It is no longer a secret that in the long run free trade creates more jobs then it costs. Mercantilism as an economic theory has long been discarded and thrown away as a viable economic plan but that doesn’t mean governments still don’t attempt to use its populist attraction as a means to gain support. The results for the governments that use it though are always the same, low growth and high unemployment. Simply comparing the high unemployment of your average protectionist European nation of 8-10% to America’s free trade model of 4.4% shows free trade creates more jobs. Further when protectionist policies like Schumer’s proposed 27.5% tariff on goods from China are passed, the result is higher prices, which then leads to inflation. Inflation then brings in the Federal Reserve who is forced to raise interest rates, starting the cycle of economic decline and higher unemployment.

One thing I always admired about Bill Clinton was his decision, despite his party’s opposition, to support NAFTA and free trade as a positive economic theory. Clinton understood free trade makes economies grow and creates more jobs. As stated in the FT article, Clinton’s “argument was always that government should address the negative consequences of open trade through worker retraining programs and by ensuring benefits not tied to employers, like healthcare and portable pensions”.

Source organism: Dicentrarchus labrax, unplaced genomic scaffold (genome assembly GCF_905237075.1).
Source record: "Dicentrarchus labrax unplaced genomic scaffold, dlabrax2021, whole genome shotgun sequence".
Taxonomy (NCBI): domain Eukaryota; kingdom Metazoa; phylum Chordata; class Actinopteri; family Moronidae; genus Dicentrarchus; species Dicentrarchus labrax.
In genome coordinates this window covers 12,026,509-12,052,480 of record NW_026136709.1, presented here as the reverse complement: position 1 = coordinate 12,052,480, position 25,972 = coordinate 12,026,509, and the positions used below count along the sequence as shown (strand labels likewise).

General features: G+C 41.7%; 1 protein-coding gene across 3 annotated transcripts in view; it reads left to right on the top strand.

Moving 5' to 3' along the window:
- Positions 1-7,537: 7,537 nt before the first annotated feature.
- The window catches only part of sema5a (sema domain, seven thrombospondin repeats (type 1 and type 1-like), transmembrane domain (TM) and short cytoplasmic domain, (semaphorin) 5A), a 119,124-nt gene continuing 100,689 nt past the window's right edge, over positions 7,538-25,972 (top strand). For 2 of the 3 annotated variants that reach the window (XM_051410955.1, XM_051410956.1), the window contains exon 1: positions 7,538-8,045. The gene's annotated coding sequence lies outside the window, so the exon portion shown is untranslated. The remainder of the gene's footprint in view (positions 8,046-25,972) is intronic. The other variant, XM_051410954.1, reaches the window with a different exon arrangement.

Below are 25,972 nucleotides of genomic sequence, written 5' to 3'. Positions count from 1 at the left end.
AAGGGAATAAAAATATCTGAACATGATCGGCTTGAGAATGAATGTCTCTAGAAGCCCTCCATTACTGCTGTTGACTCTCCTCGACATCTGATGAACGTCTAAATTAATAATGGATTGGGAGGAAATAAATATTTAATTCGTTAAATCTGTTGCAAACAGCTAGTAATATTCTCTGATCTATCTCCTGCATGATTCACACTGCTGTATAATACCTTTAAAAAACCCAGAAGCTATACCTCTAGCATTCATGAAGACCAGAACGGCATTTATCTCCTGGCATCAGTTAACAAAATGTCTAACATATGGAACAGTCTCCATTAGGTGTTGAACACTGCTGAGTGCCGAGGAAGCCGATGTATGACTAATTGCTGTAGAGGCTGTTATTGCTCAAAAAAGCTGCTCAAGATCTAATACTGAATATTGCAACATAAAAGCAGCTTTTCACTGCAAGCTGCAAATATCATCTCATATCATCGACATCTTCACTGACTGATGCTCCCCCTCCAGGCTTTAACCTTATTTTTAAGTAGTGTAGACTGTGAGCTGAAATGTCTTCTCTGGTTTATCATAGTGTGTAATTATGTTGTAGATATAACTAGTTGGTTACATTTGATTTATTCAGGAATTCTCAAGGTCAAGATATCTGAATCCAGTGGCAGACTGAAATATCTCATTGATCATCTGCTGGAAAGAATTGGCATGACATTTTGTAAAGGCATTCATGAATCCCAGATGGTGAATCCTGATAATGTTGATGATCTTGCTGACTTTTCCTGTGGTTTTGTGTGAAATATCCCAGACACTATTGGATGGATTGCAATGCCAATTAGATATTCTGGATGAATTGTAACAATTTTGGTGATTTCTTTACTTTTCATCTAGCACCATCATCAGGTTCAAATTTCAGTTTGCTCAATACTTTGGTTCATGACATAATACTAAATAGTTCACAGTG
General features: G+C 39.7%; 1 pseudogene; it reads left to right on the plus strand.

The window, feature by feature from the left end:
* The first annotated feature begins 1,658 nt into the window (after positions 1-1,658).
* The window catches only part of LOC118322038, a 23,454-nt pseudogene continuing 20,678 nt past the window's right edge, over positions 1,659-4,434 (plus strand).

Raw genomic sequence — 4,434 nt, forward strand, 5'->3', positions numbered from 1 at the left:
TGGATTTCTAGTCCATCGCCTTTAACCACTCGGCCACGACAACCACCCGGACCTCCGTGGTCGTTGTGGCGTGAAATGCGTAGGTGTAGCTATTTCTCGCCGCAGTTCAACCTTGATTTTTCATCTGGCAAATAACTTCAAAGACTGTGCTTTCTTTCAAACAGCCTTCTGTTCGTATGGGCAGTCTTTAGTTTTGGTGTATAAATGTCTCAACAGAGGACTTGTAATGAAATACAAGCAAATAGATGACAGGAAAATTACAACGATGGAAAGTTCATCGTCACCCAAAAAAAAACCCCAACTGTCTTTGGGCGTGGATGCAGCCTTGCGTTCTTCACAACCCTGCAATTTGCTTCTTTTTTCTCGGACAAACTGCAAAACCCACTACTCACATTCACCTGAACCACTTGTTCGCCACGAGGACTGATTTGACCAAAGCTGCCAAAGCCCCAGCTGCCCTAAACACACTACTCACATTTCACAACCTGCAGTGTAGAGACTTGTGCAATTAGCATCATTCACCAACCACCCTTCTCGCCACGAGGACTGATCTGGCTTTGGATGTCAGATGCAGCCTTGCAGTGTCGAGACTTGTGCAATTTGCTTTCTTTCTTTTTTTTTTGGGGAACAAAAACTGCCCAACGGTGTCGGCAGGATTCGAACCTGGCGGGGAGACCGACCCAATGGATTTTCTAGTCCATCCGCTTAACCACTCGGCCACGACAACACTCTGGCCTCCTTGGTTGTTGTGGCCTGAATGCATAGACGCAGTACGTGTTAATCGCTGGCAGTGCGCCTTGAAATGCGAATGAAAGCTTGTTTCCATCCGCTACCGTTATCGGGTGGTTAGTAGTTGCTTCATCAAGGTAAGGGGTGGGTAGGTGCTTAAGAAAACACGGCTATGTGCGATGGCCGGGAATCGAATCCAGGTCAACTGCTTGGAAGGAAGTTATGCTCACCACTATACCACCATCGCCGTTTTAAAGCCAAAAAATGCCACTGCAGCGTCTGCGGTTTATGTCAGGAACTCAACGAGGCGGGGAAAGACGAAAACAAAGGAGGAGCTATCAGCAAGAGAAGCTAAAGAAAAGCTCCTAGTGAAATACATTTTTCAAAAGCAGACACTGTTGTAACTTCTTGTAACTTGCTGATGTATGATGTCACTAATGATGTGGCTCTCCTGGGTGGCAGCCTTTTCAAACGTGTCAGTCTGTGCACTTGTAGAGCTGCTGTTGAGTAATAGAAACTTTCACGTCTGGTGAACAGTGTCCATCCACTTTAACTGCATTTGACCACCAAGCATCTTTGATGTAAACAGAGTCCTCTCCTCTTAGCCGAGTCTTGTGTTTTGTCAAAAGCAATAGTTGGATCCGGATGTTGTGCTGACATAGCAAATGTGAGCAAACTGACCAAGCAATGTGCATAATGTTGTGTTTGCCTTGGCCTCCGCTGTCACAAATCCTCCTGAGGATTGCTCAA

This finally brings me to Rangel and his recent comments that once in charge he will make trade a top issue. Considering Rangel represents the inner city of New York, he should be falling over people in Congress to pass free trade not prevent it. It’s not like any protectionist policy is going to lead to the opening of a t-shirt or sock factory in Harlem. What it will do though is raise the price of those items that Rangel’s constituents purchase regularly. Comes the new session Rangel should follow Bill Clinton and keep prices down for his district by beating back the protectionist wave that is about to occur

8 Nov
2006
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Proud To See No Sore Losers Here

I would just like to commend our contributors and many other GOP and conservative bloggers for staying positive and looking for solutions to respond to the results of this mid-term election. Rather than wallowing in the losses or looking to blame anyone, most are looking inward and regrouping. As long as we take a lesson away from this election and look for ways to bring voters back into the fold we will come out on top. Yesterday’s vote was not about each individual candidate and the fact that the majority of seats were turned over to conservative Democrats (some even former Republicans) means that on most issues GOP’s ultimate message has not been rejected by the voters. Of course on the issue of Iraq we need to reevaluate the plan and the progress and the first steps toward that are being taken as I write this. Whether Rumsfeld is the most appropriate target of GOP “house cleaning” remains to be seen, but hopefully this is a step in the right direction and proof to the voters that the Administration heard them loud and clear last night.